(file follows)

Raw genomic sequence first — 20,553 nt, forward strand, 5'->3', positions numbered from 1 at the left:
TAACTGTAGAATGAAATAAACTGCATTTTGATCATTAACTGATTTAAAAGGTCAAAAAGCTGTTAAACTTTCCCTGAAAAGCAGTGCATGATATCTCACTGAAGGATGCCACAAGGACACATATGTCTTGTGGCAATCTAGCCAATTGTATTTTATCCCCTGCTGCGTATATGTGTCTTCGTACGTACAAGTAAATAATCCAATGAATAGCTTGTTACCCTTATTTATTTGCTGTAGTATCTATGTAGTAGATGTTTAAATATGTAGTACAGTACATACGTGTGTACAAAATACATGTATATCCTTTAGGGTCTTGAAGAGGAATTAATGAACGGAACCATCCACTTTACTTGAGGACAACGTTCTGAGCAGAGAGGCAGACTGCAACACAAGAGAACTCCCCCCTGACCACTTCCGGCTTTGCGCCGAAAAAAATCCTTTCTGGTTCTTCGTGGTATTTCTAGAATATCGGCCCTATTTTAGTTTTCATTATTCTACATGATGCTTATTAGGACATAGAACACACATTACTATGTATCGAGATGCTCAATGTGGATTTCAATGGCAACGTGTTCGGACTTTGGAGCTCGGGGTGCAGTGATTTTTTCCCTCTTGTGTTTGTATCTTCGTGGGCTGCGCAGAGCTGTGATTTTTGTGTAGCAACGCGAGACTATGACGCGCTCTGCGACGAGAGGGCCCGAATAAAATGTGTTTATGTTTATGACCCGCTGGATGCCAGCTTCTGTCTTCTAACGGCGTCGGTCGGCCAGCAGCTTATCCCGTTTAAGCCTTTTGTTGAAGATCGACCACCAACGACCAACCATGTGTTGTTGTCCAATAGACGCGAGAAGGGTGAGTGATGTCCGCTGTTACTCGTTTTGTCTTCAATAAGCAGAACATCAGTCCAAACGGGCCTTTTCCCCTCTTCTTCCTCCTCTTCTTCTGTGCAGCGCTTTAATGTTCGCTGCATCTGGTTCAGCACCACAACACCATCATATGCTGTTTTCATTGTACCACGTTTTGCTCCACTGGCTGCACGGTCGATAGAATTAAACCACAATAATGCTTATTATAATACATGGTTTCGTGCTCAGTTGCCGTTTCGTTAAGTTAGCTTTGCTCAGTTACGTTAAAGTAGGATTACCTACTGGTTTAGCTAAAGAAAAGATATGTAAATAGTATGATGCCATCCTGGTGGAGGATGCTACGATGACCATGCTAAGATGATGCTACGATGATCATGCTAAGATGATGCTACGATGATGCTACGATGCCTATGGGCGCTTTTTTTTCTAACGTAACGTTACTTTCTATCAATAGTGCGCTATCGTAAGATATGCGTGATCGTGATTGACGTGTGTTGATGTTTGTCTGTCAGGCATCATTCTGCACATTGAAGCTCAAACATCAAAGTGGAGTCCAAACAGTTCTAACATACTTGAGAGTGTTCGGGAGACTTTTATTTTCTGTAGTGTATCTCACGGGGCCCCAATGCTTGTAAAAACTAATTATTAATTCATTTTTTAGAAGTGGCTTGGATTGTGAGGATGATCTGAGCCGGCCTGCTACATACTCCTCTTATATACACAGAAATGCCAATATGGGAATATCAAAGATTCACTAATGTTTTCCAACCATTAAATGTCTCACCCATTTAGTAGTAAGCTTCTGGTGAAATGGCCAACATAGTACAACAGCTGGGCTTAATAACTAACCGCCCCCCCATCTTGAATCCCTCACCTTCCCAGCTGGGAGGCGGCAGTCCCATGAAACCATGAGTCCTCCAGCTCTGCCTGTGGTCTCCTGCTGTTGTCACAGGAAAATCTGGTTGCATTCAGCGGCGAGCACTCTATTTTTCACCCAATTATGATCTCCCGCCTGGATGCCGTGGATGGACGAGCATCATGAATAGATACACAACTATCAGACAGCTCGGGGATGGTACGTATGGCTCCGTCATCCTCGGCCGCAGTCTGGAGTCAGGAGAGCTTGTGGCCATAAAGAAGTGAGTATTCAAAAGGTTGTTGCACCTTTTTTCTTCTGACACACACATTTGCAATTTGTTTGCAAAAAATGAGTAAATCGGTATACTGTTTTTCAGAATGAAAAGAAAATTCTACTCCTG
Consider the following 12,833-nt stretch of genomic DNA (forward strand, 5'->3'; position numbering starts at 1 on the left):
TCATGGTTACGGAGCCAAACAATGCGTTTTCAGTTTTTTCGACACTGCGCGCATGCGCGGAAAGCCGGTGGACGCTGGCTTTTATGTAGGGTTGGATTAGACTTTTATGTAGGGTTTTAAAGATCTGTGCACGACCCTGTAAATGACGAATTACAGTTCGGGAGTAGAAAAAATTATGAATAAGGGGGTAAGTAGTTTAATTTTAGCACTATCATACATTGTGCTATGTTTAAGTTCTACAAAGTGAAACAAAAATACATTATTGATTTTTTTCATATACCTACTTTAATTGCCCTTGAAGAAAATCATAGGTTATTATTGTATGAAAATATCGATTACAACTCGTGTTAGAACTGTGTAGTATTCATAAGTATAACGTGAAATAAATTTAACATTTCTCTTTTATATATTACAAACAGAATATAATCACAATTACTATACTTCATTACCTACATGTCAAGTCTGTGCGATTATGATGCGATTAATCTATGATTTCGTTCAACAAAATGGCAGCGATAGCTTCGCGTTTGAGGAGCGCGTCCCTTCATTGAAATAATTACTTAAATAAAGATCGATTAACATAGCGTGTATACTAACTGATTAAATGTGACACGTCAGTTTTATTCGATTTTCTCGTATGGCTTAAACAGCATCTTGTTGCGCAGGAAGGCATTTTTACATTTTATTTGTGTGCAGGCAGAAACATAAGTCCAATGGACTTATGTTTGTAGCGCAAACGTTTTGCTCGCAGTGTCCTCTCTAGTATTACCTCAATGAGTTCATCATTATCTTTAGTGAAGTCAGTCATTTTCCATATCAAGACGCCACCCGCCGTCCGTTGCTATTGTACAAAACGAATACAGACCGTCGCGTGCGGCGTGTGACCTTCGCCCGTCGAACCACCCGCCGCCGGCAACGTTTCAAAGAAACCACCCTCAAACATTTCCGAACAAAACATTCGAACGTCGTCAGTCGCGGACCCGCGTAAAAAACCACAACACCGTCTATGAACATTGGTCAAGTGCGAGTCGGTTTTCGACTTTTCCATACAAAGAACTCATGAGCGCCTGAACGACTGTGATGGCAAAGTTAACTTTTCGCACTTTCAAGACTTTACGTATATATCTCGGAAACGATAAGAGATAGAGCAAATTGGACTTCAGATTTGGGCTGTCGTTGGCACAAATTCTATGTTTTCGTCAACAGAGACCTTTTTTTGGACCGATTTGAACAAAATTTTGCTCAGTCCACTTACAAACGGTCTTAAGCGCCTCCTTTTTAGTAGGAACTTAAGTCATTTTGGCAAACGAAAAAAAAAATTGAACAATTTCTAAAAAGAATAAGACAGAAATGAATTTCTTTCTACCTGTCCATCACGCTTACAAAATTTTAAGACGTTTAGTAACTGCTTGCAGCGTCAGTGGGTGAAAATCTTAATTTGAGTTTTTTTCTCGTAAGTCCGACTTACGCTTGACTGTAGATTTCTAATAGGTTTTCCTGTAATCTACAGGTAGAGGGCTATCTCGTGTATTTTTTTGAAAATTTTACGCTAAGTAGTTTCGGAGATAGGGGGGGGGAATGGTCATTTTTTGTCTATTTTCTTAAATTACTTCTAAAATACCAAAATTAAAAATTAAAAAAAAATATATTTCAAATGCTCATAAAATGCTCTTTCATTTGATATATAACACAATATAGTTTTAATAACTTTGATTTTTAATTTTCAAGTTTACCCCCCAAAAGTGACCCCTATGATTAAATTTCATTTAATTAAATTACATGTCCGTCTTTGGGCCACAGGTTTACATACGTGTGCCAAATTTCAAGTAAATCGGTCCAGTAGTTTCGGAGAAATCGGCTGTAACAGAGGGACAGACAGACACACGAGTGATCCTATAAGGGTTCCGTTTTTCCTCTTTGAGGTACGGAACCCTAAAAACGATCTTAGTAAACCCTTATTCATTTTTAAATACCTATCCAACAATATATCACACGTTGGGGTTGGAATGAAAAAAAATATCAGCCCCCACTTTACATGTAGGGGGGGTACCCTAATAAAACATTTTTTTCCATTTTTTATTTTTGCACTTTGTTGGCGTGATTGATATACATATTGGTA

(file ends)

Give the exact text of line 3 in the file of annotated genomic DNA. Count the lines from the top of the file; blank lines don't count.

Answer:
Consider the following 12,833-nt stretch of genomic DNA (forward strand, 5'->3'; position numbering starts at 1 on the left):